Honduras prison blaze: 350 confirmed dead and 100 still missing
Angry relatives clash with police as officials study whether fire was caused by electrical fault or arson
Fire swept through an overcrowded jail in Honduras, killing at least 350 inmates and leaving officials struggling to quell growing public outrage at the treatment of victims and their families.
Police said 100 of the 853 inhabitants of Comayagua prison, 75 miles north of the capital, Tegucigalpa, were still unaccounted for and 357 had been confirmed dead after the blaze, which began late on Tuesday night and lasted for about an hour.
Many victims were trapped in their cells and either burned or suffocated. "We heard screaming from the people who caught fire," said one survivor. "We had to push up roof panels to get out."
Relatives of inmates besieged the scene yesterday morning. But with most corpses burned beyond recognition and hospitals overflowing with survivors, they struggled to get information about the whereabouts of loved ones.
Hector Meija, a police chief, read out the names of 457 survivors, but that was not enough to prevent frustrations from overflowing. At one point, the crowd outside the perimeter fence threw rocks at riot police. Officers fired shots into the air and released tear gas.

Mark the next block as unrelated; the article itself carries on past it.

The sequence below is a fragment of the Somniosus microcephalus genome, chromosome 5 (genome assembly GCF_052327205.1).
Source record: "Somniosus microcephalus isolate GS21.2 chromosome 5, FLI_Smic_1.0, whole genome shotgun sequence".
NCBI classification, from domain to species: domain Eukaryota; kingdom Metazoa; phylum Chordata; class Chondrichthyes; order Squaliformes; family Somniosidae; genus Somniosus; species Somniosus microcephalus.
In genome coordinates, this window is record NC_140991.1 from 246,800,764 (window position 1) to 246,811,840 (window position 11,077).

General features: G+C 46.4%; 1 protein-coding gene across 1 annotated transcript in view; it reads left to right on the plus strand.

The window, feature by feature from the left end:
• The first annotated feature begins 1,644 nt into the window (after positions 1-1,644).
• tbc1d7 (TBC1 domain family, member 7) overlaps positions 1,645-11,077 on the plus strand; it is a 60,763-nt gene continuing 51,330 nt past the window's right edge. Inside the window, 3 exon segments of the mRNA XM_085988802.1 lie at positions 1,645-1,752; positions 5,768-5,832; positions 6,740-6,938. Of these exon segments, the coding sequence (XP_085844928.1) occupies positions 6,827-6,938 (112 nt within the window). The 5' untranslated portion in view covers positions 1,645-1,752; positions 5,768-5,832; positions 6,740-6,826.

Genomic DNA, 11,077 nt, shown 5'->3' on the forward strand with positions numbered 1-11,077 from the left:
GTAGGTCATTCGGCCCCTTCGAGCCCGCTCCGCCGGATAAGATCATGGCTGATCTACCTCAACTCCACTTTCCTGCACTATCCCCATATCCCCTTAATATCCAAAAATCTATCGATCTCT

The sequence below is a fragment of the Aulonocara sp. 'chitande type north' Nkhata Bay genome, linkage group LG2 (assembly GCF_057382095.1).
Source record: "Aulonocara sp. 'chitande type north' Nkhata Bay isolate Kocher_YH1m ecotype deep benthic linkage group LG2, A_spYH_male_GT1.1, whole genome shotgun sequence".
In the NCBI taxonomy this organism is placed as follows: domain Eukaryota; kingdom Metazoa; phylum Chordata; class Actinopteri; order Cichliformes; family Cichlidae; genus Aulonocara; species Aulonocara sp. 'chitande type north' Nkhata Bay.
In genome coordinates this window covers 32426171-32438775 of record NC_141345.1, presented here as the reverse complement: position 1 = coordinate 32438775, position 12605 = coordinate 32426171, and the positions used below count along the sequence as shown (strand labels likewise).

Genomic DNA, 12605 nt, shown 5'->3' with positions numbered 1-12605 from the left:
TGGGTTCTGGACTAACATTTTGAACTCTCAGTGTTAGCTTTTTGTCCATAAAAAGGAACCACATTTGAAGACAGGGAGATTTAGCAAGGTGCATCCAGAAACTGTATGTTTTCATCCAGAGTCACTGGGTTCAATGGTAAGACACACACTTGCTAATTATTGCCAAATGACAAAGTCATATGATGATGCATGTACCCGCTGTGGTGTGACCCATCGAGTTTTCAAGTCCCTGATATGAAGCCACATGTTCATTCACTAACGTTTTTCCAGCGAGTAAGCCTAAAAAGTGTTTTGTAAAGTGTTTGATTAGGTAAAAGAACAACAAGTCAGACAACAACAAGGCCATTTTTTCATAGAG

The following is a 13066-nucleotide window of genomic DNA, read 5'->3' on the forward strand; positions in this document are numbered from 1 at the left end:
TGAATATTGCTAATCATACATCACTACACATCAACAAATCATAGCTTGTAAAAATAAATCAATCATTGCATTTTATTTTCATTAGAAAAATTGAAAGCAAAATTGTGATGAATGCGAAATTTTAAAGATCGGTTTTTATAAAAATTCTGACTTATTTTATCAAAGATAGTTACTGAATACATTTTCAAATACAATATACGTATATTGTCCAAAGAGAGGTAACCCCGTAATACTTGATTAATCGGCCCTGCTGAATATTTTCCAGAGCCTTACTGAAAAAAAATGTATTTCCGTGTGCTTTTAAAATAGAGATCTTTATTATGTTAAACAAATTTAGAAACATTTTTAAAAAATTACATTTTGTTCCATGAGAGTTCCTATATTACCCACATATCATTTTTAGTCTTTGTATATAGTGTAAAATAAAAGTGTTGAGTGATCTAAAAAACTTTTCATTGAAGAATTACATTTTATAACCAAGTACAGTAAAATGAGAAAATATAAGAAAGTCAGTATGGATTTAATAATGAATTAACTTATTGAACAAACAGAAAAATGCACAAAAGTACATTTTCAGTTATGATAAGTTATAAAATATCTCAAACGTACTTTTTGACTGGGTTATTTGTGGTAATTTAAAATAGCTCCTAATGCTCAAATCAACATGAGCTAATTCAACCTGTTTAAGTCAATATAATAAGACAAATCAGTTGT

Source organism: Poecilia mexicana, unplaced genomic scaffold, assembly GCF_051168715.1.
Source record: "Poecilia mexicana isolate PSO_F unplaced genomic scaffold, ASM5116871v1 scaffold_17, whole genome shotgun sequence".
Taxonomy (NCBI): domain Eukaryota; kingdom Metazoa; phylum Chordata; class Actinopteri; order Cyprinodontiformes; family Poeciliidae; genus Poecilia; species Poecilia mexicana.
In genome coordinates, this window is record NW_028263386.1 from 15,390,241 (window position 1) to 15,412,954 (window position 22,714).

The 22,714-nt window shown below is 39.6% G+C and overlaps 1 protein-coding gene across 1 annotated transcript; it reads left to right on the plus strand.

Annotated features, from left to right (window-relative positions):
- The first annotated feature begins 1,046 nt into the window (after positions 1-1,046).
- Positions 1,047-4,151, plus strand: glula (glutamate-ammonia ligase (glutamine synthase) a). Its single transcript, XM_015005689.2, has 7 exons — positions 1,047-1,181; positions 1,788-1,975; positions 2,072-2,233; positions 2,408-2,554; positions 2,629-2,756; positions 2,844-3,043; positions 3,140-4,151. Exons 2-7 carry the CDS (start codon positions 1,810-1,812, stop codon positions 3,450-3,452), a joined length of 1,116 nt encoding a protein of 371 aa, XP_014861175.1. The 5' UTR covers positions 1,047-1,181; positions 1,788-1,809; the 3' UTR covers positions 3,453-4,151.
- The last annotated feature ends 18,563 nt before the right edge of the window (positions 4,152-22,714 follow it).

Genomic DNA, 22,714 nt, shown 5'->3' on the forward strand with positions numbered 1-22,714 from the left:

The cause of the fire remains unconfirmed, though investigators said they believed it resulted either from an electrical fault, or arson. "We have two hypotheses," said Daniel Orellana, the head of the prison system. "One is that a prisoner set fire to a mattress and the other one is that there was a short circuit in the electrical system."
Mr Orellana denied reports that the fire broke out during a riot. However, some news outlets claimed emergency crews attempting to tackle the blaze were initially forced to withdraw after shots were fired at them.
Porfirio Lobo, the President of Honduras, promised a "full and transparent" investigation into what he called a "lamentable and unacceptable" tragedy. Local and national prison authorities are to be suspended until it is concluded.
The inquiry may throw an unsavoury spotlight on conditions in the jails of Honduras, which is suffering a crime wave fuelled by the drugs trade. It has the highest murder rate in the western hemisphere and its jails are at twice their capacity. In May 2004, more than 100 inmates were killed in a fire at a jail in Honduras's second city, San Pedro Sula. The guards reportedly fired on victims trying to escape the flames.
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